Over the years, Olympus has made incremental, but significant improvements for their micro 4/3 iterations (especially the much enhanced faster AutoFocus system) but one particular factor which held them down from beating the competition was the sensor. Many may argue that the limitation was due to the sensor size itself (being much smaller than APS-C or full frame), but recent developments in technology have been breaking barriers. Take a look at Pentax K-5, it has a APS-C sized 16MP sensor, but the high ISO shooting and dynamic range actually are on par with full frame cameras, such as the much revered Canon 5Dmk2 (source: DXOmark website). Additionally, many photographers have found out that the notoriously small sized 2.7x cropped sensor for Nikon 1 system can produce very clean and usable high ISO images, not surpassing, but very comparable to micro 4/3 system. This certainly shows how much more potential the sensor used in Olympus camera bodies could have been better.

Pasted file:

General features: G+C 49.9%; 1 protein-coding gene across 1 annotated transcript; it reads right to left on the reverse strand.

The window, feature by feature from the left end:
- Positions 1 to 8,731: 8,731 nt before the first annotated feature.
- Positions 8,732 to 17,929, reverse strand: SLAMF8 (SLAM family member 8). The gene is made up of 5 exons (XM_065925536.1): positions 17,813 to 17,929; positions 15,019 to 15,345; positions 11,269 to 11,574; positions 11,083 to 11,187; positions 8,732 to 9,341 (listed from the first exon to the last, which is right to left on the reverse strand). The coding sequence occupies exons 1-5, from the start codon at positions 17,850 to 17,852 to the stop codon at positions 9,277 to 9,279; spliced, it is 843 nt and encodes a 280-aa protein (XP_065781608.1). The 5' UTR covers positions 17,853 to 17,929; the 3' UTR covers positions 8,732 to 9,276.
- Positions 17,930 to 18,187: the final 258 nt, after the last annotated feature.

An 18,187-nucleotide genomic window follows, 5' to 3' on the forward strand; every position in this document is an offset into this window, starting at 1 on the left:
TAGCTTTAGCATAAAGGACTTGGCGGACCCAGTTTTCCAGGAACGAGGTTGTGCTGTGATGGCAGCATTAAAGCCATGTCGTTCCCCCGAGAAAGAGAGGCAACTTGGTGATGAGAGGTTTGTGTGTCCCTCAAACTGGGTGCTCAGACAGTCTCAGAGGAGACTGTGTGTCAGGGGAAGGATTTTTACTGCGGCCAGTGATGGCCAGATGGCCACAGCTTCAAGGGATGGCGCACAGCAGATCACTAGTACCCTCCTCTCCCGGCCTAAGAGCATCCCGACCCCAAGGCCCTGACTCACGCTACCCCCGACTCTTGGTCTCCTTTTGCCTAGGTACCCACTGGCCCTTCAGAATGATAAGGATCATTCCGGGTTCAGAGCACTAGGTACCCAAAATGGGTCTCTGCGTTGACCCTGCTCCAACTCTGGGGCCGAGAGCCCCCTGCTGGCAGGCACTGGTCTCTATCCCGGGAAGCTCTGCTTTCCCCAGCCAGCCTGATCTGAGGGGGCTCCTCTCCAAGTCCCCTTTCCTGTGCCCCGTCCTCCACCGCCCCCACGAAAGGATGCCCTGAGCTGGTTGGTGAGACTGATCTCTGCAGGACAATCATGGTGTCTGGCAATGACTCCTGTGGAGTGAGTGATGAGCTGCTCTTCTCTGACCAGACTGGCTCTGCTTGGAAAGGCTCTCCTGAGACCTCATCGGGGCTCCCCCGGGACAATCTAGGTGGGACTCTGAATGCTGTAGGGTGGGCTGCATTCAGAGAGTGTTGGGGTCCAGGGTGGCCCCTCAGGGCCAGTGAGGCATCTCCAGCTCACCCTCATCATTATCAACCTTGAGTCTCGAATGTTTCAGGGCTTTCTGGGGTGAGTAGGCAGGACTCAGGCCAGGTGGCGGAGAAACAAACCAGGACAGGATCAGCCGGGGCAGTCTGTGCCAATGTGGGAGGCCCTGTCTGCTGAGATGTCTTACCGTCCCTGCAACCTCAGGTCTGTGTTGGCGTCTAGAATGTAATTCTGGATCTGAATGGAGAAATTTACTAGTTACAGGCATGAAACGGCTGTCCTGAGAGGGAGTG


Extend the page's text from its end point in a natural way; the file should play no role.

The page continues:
In this newly launched Olympus OM-D E-M5, Olympus has indeed emphasized strongly on the new 16MP sensor. It is interesting to see that Olympus has broken their limit of 12MP maximum pixel count for their micro 4/3 system, and moving forwards to cater for wider audience demand. More importantly, Olympus claims that the new 16MP sensor is optimized for high dynamic range, and obviously better capabilities when it comes to high ISO shooting. It has ISO range from 200 to 25,600. Olympus also claims that the E-M5 has one full stop of better high ISO handling in comparison to E-P3, and subsequently 1/3 step improvement when it comes to dynamic range. Many people would have scoffed at high ISO numbers on Olympus, but please do not jump into conclusions just yet. I have not personally tested the image output from the E-M5, and have not seen any sample images on computer screen, but lets just wait for more released samples and online reviews. I just cannot wait until I get my hands on the test E-M5 units and do some real world shooting to REALLY see what the camera can do. Exciting times ahead !!